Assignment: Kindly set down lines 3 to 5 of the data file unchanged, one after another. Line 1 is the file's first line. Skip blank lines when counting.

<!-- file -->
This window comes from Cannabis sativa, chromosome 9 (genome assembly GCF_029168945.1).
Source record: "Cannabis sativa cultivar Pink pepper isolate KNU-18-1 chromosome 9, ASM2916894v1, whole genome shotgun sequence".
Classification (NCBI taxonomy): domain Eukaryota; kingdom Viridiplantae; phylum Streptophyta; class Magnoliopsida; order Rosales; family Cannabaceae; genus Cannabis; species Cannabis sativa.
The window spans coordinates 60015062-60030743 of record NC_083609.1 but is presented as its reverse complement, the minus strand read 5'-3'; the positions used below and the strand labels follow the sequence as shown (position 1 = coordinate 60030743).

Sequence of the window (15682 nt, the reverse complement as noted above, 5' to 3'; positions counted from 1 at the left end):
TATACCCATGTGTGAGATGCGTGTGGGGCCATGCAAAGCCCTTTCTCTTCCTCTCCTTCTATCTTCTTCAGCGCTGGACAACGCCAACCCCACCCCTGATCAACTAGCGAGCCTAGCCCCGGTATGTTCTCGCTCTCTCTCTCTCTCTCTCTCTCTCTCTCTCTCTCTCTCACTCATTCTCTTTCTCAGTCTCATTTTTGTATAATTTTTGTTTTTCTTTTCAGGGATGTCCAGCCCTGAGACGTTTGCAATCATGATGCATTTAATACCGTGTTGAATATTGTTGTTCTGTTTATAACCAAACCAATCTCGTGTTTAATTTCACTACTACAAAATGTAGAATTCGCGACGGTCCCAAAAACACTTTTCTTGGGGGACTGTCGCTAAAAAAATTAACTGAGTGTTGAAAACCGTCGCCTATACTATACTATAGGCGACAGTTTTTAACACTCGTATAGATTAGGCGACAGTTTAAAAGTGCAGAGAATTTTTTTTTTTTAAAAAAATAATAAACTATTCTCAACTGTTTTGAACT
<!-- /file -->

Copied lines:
Classification (NCBI taxonomy): domain Eukaryota; kingdom Viridiplantae; phylum Streptophyta; class Magnoliopsida; order Rosales; family Cannabaceae; genus Cannabis; species Cannabis sativa.
The window spans coordinates 60015062-60030743 of record NC_083609.1 but is presented as its reverse complement, the minus strand read 5'-3'; the positions used below and the strand labels follow the sequence as shown (position 1 = coordinate 60030743).

Sequence of the window (15682 nt, the reverse complement as noted above, 5' to 3'; positions counted from 1 at the left end):